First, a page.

This NY Times article sheds light on the need to ensure that even if you have your files locked with passwords, that you enable someone else to access those locked files if you are not available or die.
Wlast year, Mr. Purnell’s mother received two of Mr. Cochran’s computers. One of them, a laptop, is password-protected, and even though Mr. Purnell considers himself somewhat of a computer geek, “the really obvious passwords,” he said, like the names of Mr. Cochran’s cats and combinations of his Social Security number, have failed.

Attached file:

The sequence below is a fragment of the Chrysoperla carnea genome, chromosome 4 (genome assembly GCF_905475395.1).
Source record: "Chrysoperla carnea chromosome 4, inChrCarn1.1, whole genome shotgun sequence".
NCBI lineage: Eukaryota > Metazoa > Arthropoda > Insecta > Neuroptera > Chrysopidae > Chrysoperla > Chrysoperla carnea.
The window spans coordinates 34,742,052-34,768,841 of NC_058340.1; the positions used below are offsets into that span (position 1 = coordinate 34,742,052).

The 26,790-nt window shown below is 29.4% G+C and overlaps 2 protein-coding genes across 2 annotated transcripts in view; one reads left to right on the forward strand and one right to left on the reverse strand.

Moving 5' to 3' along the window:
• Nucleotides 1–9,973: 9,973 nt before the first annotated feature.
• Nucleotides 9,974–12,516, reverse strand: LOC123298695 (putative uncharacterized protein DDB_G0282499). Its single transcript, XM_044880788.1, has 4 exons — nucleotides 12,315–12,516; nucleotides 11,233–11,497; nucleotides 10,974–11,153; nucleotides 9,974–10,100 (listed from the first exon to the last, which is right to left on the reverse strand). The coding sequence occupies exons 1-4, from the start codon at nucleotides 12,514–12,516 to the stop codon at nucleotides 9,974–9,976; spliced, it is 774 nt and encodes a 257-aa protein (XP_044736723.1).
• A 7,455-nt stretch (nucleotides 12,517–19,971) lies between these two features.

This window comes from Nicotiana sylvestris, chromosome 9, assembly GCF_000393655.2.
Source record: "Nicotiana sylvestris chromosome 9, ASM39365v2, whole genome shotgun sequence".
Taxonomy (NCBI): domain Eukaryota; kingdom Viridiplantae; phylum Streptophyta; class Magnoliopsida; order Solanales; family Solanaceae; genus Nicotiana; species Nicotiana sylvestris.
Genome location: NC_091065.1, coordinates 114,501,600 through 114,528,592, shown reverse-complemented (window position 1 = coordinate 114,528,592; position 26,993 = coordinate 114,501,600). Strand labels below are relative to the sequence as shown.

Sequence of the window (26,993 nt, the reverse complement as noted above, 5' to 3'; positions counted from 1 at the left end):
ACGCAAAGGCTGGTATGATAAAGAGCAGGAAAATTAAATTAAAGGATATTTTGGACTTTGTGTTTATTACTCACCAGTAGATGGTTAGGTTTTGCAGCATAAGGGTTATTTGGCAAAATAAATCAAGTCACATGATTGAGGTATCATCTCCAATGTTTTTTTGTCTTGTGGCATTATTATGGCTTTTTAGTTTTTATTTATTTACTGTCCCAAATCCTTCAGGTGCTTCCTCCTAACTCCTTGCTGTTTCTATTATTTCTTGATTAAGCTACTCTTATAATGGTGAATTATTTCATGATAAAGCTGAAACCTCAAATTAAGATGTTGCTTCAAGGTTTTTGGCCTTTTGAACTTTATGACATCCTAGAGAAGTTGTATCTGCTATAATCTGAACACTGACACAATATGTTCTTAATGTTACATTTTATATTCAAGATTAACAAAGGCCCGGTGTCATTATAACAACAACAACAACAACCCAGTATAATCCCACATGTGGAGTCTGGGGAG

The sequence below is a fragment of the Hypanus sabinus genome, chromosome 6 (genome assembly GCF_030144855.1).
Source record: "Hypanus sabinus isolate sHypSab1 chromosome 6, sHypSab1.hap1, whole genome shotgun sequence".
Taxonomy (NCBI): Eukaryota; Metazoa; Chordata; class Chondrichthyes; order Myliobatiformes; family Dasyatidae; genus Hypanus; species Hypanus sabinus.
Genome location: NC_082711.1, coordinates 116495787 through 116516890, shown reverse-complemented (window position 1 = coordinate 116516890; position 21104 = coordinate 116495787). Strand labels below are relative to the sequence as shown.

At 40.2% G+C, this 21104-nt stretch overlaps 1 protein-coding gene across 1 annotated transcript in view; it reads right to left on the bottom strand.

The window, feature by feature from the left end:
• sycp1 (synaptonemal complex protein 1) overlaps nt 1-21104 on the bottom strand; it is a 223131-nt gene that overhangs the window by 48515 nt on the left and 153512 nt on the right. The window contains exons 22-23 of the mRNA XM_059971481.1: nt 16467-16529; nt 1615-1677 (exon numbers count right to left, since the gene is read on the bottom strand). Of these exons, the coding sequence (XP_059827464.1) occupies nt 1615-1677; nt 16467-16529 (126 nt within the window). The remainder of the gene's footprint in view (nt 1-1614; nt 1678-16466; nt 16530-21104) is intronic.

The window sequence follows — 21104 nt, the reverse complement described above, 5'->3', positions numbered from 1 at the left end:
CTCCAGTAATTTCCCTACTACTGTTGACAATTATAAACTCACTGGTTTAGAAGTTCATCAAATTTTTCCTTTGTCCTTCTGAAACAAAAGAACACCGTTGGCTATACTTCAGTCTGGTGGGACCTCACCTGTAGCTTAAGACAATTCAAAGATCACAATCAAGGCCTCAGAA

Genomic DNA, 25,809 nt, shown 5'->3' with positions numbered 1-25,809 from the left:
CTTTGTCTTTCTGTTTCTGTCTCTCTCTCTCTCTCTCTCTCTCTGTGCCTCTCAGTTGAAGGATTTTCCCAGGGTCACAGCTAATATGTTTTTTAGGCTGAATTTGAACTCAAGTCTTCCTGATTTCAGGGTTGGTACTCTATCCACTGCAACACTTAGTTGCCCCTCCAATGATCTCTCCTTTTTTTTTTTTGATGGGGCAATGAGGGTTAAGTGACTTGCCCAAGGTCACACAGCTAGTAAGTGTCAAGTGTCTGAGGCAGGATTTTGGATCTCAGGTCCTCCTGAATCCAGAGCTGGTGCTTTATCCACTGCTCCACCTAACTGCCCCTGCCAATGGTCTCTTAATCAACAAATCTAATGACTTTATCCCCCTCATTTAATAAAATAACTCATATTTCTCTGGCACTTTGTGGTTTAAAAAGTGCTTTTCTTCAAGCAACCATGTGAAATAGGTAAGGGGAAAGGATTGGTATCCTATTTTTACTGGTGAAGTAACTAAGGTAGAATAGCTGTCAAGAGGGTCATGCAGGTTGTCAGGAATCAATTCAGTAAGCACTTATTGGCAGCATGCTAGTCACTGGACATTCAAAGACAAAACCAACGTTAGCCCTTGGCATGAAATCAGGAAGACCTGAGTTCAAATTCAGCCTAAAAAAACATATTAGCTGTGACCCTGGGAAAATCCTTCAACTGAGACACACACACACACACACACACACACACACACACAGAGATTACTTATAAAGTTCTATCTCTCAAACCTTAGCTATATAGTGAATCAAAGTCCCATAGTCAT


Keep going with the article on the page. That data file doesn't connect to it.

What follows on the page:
“I guess he assumed that whoever came in would figure it out,” said Mr. Purnell, a physics student at Colorado State University. “I have no clue what’s on there, but I’d like to find out.”
While terminally ill, Mr. Cochran, a programmer, left a full list of passwords for his work files with his employer, Mr. Purnell said. But he failed to do the same thing with the personal files, so they are now inaccessible.
With home computers largely replacing filing cabinets as the secure storage place for financial records, tax returns and even sentimental pictures, the problem confronting Mr. Purnell may become more common. Since most people do not leave a list of passwords before they die, their relatives and lawyers must often figure out how to break into the computer themselves or hire someone to do it. (full story)